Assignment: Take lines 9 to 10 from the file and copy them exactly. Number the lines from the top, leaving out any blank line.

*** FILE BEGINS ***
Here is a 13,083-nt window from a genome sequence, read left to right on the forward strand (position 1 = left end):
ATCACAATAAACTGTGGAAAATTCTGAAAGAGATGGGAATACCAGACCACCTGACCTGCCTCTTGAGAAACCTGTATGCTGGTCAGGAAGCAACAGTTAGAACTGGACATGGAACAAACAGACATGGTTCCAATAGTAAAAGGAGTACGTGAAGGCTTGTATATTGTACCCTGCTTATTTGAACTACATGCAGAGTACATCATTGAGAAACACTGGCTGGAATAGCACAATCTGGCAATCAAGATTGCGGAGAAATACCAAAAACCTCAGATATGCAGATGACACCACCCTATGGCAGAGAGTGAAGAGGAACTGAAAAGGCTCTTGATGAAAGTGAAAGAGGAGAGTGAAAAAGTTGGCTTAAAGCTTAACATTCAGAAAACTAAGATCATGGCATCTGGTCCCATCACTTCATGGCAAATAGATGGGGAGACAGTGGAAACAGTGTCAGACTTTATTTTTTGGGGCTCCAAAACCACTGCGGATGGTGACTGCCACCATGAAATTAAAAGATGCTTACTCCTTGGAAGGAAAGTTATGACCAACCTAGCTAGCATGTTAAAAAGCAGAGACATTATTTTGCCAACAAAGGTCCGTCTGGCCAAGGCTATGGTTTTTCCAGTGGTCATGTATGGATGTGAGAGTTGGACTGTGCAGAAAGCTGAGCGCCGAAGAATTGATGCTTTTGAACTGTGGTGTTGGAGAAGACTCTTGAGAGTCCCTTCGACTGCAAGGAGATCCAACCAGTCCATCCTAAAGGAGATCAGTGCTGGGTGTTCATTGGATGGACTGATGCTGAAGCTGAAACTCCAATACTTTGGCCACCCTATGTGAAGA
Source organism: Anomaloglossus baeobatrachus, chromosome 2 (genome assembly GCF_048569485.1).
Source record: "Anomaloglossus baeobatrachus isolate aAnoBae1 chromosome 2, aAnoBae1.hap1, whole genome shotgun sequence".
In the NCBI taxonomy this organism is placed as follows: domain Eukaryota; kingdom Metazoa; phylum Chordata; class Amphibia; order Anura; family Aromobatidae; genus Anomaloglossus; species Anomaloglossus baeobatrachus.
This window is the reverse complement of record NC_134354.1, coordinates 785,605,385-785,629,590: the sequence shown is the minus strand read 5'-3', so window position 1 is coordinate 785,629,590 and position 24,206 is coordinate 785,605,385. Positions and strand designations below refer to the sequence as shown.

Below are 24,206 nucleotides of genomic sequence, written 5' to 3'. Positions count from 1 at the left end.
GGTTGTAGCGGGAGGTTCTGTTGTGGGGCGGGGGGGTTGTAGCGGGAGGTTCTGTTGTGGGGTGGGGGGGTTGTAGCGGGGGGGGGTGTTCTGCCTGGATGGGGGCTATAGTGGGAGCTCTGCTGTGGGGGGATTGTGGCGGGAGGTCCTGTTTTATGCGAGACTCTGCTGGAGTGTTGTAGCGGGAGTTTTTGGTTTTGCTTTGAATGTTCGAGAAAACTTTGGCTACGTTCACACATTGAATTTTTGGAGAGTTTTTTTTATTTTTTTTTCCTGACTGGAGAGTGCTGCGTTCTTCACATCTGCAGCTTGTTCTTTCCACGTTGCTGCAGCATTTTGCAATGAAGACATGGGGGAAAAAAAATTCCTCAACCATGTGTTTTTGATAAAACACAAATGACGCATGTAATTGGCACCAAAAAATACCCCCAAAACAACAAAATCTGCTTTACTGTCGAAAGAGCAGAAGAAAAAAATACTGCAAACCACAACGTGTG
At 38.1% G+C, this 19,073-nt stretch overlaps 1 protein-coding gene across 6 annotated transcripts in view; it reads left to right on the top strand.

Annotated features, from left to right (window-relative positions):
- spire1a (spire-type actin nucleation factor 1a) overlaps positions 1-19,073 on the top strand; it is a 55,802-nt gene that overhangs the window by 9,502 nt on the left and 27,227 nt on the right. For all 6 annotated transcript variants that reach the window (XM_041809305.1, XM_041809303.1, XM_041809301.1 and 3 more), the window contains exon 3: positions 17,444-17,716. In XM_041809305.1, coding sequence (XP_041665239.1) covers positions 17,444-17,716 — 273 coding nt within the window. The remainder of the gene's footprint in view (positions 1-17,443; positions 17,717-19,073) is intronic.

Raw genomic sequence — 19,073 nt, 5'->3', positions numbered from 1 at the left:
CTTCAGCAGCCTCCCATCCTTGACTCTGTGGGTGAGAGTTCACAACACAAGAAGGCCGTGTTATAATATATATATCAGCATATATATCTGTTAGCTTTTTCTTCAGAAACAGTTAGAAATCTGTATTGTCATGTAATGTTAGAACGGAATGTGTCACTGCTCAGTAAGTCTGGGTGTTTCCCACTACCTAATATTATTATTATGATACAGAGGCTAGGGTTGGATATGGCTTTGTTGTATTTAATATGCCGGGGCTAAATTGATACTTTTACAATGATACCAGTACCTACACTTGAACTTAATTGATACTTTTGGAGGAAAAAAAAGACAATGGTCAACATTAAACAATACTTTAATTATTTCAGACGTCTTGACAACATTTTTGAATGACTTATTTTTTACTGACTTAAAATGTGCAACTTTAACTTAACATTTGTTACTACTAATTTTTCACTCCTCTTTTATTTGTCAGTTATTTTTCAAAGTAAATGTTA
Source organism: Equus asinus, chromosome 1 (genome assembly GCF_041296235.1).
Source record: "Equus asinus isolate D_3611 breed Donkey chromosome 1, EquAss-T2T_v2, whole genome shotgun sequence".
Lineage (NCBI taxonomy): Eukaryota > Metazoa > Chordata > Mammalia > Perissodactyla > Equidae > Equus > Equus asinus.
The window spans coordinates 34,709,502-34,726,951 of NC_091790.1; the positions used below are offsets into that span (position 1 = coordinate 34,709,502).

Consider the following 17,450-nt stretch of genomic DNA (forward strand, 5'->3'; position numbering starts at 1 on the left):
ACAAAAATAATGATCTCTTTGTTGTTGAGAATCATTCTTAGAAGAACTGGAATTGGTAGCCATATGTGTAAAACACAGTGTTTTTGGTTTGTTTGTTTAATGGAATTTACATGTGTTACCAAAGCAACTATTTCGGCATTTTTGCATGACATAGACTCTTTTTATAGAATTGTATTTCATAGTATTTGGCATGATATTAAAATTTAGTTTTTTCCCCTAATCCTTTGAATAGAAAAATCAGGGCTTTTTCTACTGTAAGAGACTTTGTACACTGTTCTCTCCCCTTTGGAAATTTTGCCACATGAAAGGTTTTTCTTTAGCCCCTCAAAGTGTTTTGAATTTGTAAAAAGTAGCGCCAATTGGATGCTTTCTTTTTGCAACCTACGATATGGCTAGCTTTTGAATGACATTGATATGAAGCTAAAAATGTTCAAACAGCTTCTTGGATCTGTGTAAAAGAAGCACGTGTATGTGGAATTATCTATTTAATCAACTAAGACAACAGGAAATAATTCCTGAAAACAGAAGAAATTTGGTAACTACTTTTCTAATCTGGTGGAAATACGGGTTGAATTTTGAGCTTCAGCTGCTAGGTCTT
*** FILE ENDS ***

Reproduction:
At 38.1% G+C, this 19,073-nt stretch overlaps 1 protein-coding gene across 6 annotated transcripts in view; it reads left to right on the top strand.

Annotated features, from left to right (window-relative positions):